I just realized that I have a strange history with barefoot running, barefoot walking, and minimalist shoes.
First, like most of us, I spent a lot of time barefoot as a kid in the Summer. I went to a camp in the Pocono Mountains (Camp Shohola just in case any readers also went there) and whenever I had the chance, I was barefoot (made easier by the fact that I spent half of my days doing water sports). I was a competitive diver, too, so that kept me out of shoes.
In junior high school and high school, I was a gymnast, so that was even more barefoot time every day.
When I was 18, I went to New York City to be a street performer. I had already been doing this in Washington, DC, doing a magic act in Georgetown, and on K Street, near the White House. When I got to NYC, though, I found it much harder to get a crowd and, even worse, within a few weeks, the other street magicians had stolen all my bits! I asked one of the veteran street acts what I should do and he said, “Simple, write an act that nobody would dare steal.”
I pondered this for a while, until I landed on the answer. I created an act that had a bunch of crazy gymnastics in it (I did a running front flip over someone’s head, stealing their hat and placing it on my head while in mid-flip), and a finale where I… wait for it… walked on broken glass in my bare feet.
Now let me back up. For the gymnastics part of the act, I wore minimalist shoes. They were some old Adidas (I can’t remember the name), with zero-drop, very little toe spring, not much padding. Just enough between me and the ground so I didn’t kill my feet. This was in 1980-81, BTW.
I loved these shoes. I bought every pair I could find. When I could no longer find them, I asked the local running shoe store what happened and he answered, “Adidas stopped selling them; they were lasting too long.”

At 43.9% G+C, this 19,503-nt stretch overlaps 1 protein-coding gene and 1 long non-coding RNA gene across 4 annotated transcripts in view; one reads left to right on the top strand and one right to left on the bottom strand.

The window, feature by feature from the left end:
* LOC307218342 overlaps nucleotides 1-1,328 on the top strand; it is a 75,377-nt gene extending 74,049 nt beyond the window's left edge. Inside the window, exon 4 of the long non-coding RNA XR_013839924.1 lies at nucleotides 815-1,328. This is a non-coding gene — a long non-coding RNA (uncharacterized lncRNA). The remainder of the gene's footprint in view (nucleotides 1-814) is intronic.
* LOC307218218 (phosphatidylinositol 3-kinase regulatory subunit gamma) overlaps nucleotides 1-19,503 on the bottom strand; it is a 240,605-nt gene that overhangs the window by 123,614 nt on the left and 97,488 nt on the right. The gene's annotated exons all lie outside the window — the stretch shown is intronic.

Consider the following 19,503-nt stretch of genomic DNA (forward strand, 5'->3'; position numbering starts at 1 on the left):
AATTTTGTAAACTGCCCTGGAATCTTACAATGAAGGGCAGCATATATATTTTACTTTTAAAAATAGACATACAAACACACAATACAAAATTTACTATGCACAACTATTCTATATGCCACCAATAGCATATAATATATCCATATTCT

I don’t know if his info was accurate but, if it was, it wouldn’t be the first time a company pulled a product that didn’t wear out or go obsolete fast enough.
Luckily, I found a company that sold shoes to prisons (you can find ANYTHING in NYC), and they had the last few pairs of these shoes… I bought them all. And they lasted through some serious abuse.
Okay, back to walking barefoot on glass, though. Let’s just say that it’s part physics, part showmanship, and part some-hard-to-describe-thing that, if I could convince you to jump onto a 3″ high pile of shattered beer bottles, you would instantly get a knowing look in your eye and say, “Ahhh… I get it now.”
In 5 years and thousands of shows, I only got one small cut. But by the end of the day, my feet were FILTHY from being barefoot on the street.
CUT TO: Going to Asia in 1989.
This is where I got hooked on being barefoot. Aside from the fact that you never wear shoes into almost any building (I was in China, Nepal, India and Thailand), there were plenty of opportunities to be barefoot outside as well. There were also plenty of times where you wanted something on your feet, but not much because it was really hot when I was there, and anything more than a sandal was way too much.
When I came back from Asia, I stuck with the habit of removing my shoes whenever I went into someone’s home (we’ve saved a fortune on carpet cleaning by not dragging dirt in from the outside).
Okay, so why this long story?
Simple, I was reminded of it all when Regev Elya did his review of Invisible Shoes, which he took on a 7-month trip through Southeast Asia (I’m SO jealous).
Of course, I think that Invisible Shoes are the best minimalist shoes for a trip like that… but check out what Regev says.